Congratulations to England for making its way to the finals of Rugby World Cup. Astronaut Luca Parmitano captured from ISS England, U.K.. The photo shows Birmingham, Sheffield, Leeds, Manchester, Liverpool, Mann Island and Lake District.

Credit: Luca Parmitano, ESA, NASA

England is separated from continental Europe by the North Sea to the east and the English Channel to the south. The Industrial Revolution began in 18th-century England, transforming its society into the world’s first industrialised nation. England’s terrain is chiefly low hills and plains, especially in central and southern England. However, there is upland and mountainous terrain in the north (for example, the Lake District and Pennines) and in the west. Geographically England includes the central and southern two-thirds of the island of Great Britain, plus such offshore islands as the Isle of Wight and the Isles of Scilly. Important influences on the climate of England are its proximity to the Atlantic Ocean, its northern latitude and the warming of the sea by the Gulf Stream. Rainfall is higher in the west, and parts of the Lake District receive more rain than anywhere else in the country.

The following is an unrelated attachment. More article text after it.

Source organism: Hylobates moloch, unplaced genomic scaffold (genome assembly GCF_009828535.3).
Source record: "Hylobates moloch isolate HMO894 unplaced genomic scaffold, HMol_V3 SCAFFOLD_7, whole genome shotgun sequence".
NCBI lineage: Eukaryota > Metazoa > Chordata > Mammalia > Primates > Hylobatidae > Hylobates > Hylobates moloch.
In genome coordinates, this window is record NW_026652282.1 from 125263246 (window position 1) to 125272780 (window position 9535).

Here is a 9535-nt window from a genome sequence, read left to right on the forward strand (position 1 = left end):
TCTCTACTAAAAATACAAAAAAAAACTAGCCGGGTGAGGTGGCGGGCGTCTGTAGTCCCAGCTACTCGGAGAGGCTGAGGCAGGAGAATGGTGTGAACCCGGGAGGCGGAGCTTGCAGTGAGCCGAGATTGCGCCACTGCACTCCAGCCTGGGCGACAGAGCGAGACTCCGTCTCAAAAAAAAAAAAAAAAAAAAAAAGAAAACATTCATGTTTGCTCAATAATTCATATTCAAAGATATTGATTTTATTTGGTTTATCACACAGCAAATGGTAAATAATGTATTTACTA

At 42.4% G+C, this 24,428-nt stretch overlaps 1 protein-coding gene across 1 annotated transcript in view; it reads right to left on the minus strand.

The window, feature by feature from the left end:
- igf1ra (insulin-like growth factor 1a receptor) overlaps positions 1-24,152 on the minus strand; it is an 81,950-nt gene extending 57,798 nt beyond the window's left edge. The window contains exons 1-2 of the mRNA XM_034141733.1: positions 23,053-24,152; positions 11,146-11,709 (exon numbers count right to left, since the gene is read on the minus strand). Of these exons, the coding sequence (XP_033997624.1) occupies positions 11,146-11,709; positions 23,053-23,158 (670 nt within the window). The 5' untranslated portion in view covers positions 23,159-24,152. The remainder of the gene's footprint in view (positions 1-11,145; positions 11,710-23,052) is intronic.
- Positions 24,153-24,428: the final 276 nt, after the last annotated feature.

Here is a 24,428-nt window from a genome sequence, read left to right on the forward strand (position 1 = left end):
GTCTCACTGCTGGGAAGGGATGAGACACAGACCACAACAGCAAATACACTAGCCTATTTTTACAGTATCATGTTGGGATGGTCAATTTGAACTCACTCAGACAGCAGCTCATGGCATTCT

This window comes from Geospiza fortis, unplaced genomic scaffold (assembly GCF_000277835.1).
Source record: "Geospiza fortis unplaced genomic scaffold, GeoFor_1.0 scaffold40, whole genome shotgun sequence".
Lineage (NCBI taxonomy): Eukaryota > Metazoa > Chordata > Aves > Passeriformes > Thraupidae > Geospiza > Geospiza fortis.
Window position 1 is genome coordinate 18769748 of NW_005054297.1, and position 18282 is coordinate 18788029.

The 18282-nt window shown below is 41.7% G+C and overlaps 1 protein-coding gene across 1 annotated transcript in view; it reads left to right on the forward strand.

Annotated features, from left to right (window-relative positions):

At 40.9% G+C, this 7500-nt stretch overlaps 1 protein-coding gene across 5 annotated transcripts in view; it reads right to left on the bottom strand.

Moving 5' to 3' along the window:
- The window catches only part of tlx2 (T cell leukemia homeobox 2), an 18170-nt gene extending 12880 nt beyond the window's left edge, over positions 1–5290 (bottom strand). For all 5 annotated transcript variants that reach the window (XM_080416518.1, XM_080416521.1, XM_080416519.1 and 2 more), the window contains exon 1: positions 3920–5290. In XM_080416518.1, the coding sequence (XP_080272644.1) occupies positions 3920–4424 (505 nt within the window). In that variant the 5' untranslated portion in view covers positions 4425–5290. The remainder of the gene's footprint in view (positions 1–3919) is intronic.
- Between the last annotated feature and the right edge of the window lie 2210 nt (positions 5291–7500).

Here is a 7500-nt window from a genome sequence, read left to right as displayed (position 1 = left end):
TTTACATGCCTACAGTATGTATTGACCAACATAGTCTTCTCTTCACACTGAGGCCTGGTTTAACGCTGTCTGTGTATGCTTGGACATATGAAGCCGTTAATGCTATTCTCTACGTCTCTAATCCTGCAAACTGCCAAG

The local scenery on the ground is as follows.

Credit: Wikipedia

Reference: Luca Parmitano’s Tweet
See earthview photo gallery: LiVEARTH